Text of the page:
China Bans Imports, Exports of US Defense Contractors Over Sales to Taiwan
The Chinese Commerce Ministry said on April 18 that Beijing is banning the exports and imports of two U.S. defense contractors, Lockheed Martin and Raytheon Technologies, for supplying weapons to Taiwan.
The ban is part of the sanctions imposed against Lockheed Martin and Raytheon Missiles & Defense—a subsidiary of Raytheon Technologies—in February “to prevent Chinese products from being used in their military business,” the ministry stated.
The ministry urged Chinese companies to “strengthen due diligence and compliance system construction, and verify transaction information” in order to avoid violating China’s sanctions on the two American firms.
“For violations of relevant regulations, the relevant departments will be held accountable in accordance with laws and regulations,” it stated.
The sanctions also prohibit top executives of the companies—including Lockheed Martin CEO James Taiclet and Raytheon Missiles & Defense President Wesley Kremer—from traveling and working in China.
This came just days after Beijing denounced the United States for imposing sanctions on 120 targets from 20 countries and jurisdictions, one of which is a China-based company, over their alleged support for Russia.
The Chinese Commerce Ministry warned on April 15 that the U.S. sanctions would “affect the security and stability of the global supply chain” and vowed to “resolutely safeguard” the rights and interests of Chinese firms.
Lockheed Martin and Raytheon were previously sanctioned by Beijing. The Chinese Communist Party (CCP) imposed sanctions on the two companies in February 2022, but the nature of the sanctions was not specified.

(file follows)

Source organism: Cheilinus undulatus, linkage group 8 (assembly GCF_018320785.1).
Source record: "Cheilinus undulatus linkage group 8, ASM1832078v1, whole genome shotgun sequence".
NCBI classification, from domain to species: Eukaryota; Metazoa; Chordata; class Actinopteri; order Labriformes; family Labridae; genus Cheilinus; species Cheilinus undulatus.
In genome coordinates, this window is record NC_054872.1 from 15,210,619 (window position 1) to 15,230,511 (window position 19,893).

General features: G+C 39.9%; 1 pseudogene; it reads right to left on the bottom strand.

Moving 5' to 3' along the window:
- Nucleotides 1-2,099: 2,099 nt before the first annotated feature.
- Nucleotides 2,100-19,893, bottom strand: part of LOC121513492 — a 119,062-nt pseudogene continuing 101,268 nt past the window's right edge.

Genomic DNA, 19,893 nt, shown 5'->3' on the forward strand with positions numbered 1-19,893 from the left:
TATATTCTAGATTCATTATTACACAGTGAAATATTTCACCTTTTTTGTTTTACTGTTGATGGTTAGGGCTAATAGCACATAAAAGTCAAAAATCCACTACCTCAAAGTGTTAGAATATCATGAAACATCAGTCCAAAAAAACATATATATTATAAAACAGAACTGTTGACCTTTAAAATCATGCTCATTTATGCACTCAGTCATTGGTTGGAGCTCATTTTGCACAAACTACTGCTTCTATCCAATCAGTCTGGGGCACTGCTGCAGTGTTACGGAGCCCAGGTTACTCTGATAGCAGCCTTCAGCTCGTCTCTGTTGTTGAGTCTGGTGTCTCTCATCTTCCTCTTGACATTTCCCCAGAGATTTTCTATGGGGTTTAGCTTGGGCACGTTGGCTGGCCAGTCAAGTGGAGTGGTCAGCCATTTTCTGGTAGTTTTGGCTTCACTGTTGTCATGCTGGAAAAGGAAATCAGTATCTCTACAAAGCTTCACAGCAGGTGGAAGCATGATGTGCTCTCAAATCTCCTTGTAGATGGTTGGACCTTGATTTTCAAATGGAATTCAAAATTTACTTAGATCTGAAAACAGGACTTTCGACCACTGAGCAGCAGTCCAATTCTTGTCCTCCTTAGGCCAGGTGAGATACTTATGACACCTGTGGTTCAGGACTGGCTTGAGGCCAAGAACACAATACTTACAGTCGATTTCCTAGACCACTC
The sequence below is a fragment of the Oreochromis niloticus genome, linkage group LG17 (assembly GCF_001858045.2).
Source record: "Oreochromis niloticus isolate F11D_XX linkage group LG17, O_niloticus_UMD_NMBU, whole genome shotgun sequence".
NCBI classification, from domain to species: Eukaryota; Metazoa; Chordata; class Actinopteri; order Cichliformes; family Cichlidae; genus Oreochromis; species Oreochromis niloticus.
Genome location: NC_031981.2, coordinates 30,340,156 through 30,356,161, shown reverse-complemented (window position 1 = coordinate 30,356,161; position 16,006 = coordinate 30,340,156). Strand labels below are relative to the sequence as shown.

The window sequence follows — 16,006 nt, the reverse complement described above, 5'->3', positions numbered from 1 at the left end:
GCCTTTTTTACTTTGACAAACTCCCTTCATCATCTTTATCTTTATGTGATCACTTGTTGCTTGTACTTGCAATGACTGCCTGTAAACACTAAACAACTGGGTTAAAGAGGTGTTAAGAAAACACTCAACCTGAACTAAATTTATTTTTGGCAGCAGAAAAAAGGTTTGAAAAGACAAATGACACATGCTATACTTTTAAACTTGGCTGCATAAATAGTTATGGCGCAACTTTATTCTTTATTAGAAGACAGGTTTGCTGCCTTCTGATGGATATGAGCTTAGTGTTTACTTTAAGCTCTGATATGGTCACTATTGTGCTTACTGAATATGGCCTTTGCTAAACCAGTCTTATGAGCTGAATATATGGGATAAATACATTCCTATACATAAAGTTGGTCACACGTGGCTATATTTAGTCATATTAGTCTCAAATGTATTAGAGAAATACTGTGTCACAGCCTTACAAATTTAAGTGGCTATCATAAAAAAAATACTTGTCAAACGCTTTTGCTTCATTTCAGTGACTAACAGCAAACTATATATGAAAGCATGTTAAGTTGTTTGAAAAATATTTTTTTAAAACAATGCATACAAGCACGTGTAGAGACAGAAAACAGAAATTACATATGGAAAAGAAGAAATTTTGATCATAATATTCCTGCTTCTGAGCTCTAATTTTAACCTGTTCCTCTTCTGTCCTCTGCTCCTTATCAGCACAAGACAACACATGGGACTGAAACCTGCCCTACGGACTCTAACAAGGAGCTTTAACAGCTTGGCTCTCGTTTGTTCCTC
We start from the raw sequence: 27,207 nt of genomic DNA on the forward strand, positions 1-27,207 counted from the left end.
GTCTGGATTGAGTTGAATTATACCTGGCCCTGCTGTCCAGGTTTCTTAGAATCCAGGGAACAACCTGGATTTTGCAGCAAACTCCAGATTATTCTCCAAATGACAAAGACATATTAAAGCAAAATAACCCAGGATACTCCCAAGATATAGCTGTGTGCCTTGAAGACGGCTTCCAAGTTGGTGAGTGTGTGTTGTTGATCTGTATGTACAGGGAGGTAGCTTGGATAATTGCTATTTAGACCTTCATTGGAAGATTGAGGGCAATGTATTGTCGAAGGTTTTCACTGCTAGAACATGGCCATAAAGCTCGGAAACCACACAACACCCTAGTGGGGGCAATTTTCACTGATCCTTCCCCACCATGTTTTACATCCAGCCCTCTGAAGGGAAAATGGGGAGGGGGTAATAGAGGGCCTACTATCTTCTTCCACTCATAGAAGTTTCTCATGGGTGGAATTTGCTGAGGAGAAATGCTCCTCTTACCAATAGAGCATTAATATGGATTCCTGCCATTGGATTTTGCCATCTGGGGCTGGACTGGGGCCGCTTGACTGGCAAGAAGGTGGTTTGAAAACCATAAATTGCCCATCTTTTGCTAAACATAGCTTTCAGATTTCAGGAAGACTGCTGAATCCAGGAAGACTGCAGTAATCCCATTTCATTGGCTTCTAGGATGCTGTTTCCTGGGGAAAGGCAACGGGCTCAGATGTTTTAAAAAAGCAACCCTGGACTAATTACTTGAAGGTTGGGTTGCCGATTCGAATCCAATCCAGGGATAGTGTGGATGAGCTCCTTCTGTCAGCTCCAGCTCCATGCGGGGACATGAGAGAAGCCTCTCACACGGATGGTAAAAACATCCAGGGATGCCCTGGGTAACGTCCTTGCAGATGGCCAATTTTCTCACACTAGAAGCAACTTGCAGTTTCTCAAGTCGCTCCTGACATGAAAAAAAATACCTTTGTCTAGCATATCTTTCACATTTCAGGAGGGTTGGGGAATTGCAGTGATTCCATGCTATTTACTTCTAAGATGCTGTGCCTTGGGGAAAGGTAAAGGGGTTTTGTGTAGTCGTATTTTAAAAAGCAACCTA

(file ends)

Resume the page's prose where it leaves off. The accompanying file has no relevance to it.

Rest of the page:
Those sanctions came less than two weeks after the United States approved a $100 million military deal to bolster Taiwan’s missile defense system. Both companies were named as primary contractors in the sale.
In October 2020, Raytheon and Lockheed Martin, along with The Boeing Company, were placed under Chinese sanctions after the State Department gave the nod to arms sales valued at $1.8 billion.
Last September, the U.S. State Department approved a potential $1.1 billion sale of military equipment to Taiwan. The package includes 60 anti-ship missiles and 100 air-to-air missiles, of which the principal contractors are Boeing Defense and Raytheon, respectively.
The CCP later warned the United States that it would “resolutely take legitimate and necessary countermeasures” if Washington continued arms sales and military interactions with Taiwan.
China Threats Against Taiwan
Beijing regards Taiwan as a renegade province that must be united with the mainland by any means necessary, despite the fact that Taiwan has never been ruled by the CCP and has its own democratic government and currency.
The United States has no official diplomatic ties with Taiwan, but it is the island’s largest ally and is bound by law to ensure that Taiwan has sufficient means to defend itself. The United States bars most sales of weapons-related technology to China.
The CCP staged a three-day military drill around the self-ruled island on April 8 after Taiwanese President Tsai Ing-wen met with U.S. House Speaker Kevin McCarthy (R-Calif.) in California.
Chinese aircraft incursions into the region continued despite the fact that the CCP had already proclaimed the conclusion of its military exercise on April 10.
Taiwan’s military said it detected 12 Chinese aircraft and four naval vessels near the island on Tuesday, with four aircraft spotted entering southwest of Taiwan’s Air Defense Identification Zone.
Eva Fu and The Associated Press contributed to this report.